Pope Francis and the problem of selfishness

The pope is a very good man, and what very good men have in common with very bad men is that they tend to assume that the world is full of men who are similar to themselves. Thus, his rhetorical reliance upon “states, charged with vigilance for the common good,” an aspirational sentiment rather than a factual statement. States should act in the public good, but there is that problem of selfishness, which everybody sees in the market but overlooks in politics.

Political self-interest is no less selfish than is economic self-interest, and states have something more dangerous than even the most ruthless operator in a free market: coercion. Pope Francis might consider the case of President Obama, whose vision of the public good includes millions of federally subsidized abortions, and ask himself whether “vigilance for the common good” explains what politics is or what he wishes it were. The longstanding Catholic skepticism of economic liberalism is one of the last remnants of the Church’s skepticism of liberalism in toto, Rome having given up explicit denunciations of things such as the freedom of conscience (cf. Ubi Primum) some time ago.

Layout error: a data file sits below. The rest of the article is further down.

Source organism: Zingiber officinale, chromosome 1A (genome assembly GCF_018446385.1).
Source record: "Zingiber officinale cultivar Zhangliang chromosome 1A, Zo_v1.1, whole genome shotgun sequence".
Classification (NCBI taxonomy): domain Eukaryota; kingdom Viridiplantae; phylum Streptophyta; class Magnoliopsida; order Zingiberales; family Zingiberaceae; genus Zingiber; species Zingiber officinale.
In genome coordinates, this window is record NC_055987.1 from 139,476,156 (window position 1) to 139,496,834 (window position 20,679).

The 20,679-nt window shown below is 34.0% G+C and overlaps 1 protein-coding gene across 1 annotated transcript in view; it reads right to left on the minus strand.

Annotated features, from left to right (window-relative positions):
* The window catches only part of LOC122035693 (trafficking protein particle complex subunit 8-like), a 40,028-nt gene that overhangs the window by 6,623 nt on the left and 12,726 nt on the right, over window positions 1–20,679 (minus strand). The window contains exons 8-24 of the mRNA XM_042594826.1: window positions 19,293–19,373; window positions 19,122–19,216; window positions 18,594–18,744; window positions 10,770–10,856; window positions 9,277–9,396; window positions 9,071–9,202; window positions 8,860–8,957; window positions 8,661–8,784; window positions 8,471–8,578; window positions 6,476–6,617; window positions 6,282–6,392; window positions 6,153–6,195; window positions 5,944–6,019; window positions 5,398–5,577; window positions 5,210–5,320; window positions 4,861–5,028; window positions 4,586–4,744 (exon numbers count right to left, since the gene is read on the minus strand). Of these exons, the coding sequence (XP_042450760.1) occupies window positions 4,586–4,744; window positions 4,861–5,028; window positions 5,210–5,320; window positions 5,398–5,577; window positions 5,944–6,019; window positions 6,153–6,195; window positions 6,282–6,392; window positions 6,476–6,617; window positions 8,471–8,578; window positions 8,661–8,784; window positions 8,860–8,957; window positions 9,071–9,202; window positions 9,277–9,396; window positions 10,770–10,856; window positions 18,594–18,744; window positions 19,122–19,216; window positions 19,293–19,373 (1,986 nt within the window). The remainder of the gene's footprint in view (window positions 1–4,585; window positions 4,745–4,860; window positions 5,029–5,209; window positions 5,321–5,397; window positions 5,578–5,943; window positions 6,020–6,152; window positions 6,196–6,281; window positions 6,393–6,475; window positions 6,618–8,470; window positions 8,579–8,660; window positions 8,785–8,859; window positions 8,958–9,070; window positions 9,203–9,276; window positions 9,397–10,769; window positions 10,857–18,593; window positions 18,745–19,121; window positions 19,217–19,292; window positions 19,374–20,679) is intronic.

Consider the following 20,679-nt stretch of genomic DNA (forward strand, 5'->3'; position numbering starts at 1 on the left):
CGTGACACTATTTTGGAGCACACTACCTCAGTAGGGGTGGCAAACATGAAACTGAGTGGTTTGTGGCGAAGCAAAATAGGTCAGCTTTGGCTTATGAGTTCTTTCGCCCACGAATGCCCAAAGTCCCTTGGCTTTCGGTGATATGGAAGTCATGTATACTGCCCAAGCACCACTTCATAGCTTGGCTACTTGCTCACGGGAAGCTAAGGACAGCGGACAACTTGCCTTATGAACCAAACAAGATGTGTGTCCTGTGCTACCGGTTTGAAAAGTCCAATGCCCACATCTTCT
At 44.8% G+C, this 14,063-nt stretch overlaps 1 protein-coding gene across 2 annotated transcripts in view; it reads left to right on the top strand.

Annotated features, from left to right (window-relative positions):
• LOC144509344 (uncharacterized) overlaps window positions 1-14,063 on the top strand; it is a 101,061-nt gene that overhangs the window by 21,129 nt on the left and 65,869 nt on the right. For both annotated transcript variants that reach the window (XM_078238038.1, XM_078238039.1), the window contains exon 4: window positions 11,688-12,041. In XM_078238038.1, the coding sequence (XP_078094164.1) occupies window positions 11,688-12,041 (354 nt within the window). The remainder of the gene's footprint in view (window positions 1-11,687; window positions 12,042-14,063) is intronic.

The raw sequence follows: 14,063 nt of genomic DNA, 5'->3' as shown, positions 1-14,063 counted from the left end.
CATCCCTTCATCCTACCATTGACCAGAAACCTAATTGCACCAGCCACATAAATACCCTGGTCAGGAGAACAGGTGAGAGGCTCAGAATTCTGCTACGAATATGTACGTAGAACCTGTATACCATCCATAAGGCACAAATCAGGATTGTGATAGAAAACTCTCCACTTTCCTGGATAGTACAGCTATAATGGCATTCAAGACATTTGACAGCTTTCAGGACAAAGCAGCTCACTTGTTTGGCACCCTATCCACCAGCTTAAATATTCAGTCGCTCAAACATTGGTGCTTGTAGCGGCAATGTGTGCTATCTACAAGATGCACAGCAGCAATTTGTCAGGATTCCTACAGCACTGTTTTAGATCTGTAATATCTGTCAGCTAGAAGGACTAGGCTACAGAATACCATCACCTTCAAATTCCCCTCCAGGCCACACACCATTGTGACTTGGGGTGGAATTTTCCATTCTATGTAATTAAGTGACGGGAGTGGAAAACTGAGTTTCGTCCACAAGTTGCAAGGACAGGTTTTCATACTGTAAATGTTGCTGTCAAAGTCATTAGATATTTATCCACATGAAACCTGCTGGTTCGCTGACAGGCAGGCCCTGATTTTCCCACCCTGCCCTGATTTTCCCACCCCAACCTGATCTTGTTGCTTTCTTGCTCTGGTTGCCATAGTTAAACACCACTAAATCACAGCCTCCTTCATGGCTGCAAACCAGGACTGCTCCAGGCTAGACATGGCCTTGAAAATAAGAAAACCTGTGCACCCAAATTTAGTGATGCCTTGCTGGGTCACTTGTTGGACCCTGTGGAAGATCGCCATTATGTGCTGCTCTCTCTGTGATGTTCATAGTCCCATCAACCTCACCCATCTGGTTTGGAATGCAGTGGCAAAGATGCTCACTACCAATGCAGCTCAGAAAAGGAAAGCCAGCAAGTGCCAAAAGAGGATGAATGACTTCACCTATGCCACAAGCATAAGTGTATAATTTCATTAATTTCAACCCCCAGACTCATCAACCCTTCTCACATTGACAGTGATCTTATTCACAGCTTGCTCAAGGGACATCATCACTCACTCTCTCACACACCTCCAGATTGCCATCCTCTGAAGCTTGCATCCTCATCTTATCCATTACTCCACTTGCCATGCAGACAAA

It is natural that a man who sees the world the way Barack Obama sees it would view all power relationships as zero-sum: If somebody else gets a little more power, he has a little less. But there is no reason for Pope Francis to take that view. If ever the Church’s economic thinkers get over their 19th-century model of the relationship between state and market, they might appreciate that spontaneous orders and distributed economic forces could produce some truly radical outcomes in a world in which a billion or more people shared a vision of justice and mercy. The pope’s job in part is to supply that vision; unhappily, the default Catholic position seems to be delegating economic justice to the state, under the mistaken theory that its ministers are somehow less selfish than are the men who build and create and trade for a living rather than expropriate. Strange that a man who labored under the shadow of Perón has not come to that conclusion on his own.